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One of the most important clinical signs of dengue virus infection is the reduction of white blood cells and platelets in human peripheral blood (leukopenia and thrombocytopenia, respectively), which may significantly impair the clearance of dengue virus by the immune system. The cause of thrombocytopenia and leukopenia during dengue infection is still unknown, but may be related to severe suppression of bone marrow populations including hematopoietic stem cells and megakaryocytes, the progenitors of white blood cells and platelets respectively. Here, we explored the possibility that bone marrow suppression, including ablation of megakaryocyte populations, is caused by dengue virus infection of megakaryocytes. We used three different models to measure dengue virus infection and replication: in vitro, in a human megakaryocyte cell line with viral receptors, ex vivo, in primary human megakaryocytes, and in vivo, in humanized mice. All three systems support dengue virus infection and replication, including virus strains from serotypes 1, 2, and 3, and clinical signs, in vivo; all assays showed viral RNA and/or infectious viruses 7-14 days post-infection. Although we saw no significant decrease in cell viability in vitro, there was significant depletion of mature megakaryocytes in vivo. We conclude that megakaryocytes can produce dengue viruses in the bone marrow niche, and a reduction of cell numbers may affect bone marrow homeostasis.
This article was published in the following journal.
Name: PLoS neglected tropical diseases
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An acute infectious, eruptive, febrile disease caused by four antigenically related but distinct serotypes of the DENGUE VIRUS. It is transmitted by the bite of infected Aedes mosquitoes, especially A. aegypti. Classical dengue (dengue fever) is self-limiting and characterized by fever, myalgia, headache, and rash. DENGUE HEMORRHAGIC FEVER is a more virulent form of dengue virus infection and a separate clinical entity. (From Dorland, 28th ed)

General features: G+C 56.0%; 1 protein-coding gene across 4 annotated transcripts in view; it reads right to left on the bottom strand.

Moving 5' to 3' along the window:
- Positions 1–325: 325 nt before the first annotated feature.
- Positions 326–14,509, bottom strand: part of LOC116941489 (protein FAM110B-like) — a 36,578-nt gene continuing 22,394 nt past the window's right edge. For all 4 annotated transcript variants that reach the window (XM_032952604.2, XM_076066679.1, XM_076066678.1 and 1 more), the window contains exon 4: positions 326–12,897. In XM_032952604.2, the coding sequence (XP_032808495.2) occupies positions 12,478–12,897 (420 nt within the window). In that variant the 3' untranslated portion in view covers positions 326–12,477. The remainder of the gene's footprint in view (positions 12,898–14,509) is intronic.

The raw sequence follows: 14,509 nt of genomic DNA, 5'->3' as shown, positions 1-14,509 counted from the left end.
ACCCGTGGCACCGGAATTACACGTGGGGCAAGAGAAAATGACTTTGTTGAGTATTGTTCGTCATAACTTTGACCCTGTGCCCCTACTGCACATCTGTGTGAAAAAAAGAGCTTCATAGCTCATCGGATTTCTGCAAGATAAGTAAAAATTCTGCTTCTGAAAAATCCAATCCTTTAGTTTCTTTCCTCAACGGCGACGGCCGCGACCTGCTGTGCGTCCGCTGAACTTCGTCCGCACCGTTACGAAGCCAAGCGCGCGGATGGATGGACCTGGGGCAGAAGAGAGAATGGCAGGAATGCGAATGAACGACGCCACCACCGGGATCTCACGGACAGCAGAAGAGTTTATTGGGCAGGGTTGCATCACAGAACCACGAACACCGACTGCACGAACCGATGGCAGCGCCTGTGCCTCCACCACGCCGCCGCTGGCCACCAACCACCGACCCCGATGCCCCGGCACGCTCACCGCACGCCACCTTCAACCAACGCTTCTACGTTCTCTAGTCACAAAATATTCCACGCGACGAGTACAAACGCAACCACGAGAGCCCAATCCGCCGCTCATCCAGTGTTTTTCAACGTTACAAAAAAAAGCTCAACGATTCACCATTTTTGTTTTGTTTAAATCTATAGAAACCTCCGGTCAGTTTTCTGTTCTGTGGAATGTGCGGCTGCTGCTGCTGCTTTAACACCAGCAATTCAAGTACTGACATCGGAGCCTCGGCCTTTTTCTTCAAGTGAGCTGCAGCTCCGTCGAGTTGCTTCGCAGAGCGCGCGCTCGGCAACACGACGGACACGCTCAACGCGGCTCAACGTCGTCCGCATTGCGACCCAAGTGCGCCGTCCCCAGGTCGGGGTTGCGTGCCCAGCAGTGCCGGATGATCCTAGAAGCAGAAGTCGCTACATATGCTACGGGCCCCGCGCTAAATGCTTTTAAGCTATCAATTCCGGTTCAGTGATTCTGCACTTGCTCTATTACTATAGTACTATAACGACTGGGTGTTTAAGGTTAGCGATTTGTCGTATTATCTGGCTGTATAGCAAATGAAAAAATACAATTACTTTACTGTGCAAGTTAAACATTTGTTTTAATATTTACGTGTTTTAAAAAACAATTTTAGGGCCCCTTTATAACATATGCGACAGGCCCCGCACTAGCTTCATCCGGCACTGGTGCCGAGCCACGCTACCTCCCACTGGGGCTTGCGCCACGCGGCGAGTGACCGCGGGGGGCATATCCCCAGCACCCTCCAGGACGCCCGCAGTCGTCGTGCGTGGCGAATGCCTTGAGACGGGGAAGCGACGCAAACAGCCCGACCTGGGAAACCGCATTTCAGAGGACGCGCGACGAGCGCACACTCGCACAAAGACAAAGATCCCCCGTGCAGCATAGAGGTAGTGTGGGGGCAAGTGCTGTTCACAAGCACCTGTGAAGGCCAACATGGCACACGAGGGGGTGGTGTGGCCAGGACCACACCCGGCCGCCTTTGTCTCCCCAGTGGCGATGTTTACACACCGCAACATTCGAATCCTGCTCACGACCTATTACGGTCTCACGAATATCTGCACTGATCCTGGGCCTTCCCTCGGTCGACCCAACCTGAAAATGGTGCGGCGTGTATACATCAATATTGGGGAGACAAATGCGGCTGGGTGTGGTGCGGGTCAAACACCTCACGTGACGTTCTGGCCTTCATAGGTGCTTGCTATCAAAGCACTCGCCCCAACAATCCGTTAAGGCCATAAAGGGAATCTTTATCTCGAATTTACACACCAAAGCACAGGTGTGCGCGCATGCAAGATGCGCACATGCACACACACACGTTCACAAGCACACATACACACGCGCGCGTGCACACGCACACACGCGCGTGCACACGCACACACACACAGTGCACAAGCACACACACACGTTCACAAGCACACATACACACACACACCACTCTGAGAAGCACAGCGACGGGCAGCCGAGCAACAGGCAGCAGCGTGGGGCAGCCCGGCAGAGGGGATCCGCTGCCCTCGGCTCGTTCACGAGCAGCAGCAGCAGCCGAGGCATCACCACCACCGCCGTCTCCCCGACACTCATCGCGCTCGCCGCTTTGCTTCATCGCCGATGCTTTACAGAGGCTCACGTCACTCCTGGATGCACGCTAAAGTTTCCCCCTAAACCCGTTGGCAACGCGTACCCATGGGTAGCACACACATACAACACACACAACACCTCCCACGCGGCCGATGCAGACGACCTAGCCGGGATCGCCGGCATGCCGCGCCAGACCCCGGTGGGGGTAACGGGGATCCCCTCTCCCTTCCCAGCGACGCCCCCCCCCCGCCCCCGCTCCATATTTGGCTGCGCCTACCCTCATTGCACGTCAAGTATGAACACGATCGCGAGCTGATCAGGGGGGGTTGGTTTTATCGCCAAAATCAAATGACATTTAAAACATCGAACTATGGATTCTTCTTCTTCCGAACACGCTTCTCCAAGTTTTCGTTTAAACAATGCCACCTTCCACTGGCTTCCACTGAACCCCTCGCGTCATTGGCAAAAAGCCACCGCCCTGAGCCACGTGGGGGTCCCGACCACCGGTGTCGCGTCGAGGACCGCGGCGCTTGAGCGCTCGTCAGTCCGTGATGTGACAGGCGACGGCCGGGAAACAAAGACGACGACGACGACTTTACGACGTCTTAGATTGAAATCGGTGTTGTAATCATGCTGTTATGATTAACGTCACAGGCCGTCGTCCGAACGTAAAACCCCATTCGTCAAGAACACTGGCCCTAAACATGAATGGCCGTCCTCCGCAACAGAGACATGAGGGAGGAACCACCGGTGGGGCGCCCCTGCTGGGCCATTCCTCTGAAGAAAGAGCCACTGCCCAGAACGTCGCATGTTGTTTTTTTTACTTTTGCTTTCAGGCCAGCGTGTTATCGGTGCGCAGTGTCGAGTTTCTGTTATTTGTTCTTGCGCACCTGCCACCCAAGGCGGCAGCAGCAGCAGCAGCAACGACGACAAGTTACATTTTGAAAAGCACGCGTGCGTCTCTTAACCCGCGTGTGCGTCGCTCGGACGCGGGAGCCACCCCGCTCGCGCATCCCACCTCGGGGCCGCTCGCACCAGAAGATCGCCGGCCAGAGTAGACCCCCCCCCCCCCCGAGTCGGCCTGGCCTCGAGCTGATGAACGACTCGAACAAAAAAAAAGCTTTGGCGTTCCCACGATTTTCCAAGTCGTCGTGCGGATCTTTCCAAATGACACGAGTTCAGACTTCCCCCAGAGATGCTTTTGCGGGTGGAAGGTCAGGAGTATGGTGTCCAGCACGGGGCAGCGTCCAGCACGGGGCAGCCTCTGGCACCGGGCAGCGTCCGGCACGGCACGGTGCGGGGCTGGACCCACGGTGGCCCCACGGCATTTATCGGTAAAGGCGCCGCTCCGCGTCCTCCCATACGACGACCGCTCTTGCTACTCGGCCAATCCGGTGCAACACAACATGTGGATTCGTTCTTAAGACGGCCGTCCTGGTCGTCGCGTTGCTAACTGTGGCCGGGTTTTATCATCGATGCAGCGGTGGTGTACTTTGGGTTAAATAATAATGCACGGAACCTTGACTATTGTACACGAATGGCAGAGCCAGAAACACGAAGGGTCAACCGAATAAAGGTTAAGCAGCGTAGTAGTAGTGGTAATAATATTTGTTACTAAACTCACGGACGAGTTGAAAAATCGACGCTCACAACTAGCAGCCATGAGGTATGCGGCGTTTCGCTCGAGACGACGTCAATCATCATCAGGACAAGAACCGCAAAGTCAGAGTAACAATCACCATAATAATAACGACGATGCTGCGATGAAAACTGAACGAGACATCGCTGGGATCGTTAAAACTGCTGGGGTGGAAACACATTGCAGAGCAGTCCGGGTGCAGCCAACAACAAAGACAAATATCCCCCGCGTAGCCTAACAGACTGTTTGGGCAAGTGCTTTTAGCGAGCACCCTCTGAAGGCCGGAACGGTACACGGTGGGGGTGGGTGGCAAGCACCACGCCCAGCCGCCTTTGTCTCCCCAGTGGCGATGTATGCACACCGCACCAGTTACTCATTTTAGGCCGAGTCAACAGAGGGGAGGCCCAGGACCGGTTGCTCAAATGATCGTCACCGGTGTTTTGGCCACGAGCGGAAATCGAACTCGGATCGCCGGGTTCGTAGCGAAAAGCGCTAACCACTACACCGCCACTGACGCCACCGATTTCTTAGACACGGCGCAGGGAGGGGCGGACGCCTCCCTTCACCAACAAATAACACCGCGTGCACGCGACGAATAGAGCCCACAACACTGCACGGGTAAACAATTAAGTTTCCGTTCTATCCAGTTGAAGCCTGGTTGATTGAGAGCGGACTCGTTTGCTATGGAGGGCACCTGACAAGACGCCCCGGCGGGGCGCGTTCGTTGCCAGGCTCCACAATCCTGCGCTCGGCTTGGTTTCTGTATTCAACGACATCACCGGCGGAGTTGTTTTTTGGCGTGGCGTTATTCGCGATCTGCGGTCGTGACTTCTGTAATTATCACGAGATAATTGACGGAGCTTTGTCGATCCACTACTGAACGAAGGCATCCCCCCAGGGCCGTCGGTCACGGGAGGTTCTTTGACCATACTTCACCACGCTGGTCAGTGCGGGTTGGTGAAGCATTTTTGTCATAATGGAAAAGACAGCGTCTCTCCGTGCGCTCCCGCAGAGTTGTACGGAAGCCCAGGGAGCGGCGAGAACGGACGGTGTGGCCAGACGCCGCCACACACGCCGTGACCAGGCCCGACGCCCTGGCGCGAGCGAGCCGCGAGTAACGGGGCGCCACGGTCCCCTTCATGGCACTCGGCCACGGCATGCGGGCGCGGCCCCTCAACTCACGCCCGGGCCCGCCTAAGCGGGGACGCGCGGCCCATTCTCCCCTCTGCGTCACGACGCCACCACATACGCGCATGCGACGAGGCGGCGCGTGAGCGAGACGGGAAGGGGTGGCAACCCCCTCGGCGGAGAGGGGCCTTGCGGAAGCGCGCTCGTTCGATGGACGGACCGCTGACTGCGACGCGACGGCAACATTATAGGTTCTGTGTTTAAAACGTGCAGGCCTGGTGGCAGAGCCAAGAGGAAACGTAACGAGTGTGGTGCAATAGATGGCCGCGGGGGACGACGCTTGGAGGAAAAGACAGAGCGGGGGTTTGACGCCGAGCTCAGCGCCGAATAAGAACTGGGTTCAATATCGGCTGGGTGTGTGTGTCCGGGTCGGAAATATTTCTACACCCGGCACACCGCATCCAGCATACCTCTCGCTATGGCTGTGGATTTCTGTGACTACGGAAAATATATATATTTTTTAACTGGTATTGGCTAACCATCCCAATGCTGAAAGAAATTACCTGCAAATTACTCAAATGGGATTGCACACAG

A distinct and virulent form of DENGUE characterized by thrombocytopenia and hemoconcentration (grades I and II) and distinguished by a positive tourniquet test. When accompanied by circulatory failure and shock (grades III and IV), it is called dengue shock syndrome. (From Dorland, 28th ed)
Circular, double-stranded DNA viruses that invade giant DNA viruses (GIANT VIRUSES) which infect eukaryotes.
A virulent form of dengue characterized by THROMBOCYTOPENIA and an increase in vascular permeability (grades I and II) and distinguished by a positive pain test (e.g., TOURNIQUET PAIN TEST). When accompanied by SHOCK (grades III and IV), it is called dengue shock syndrome.
DNA viruses that have genomes up to several megabases in length and infect primarily single-celled EUKARYOTES.
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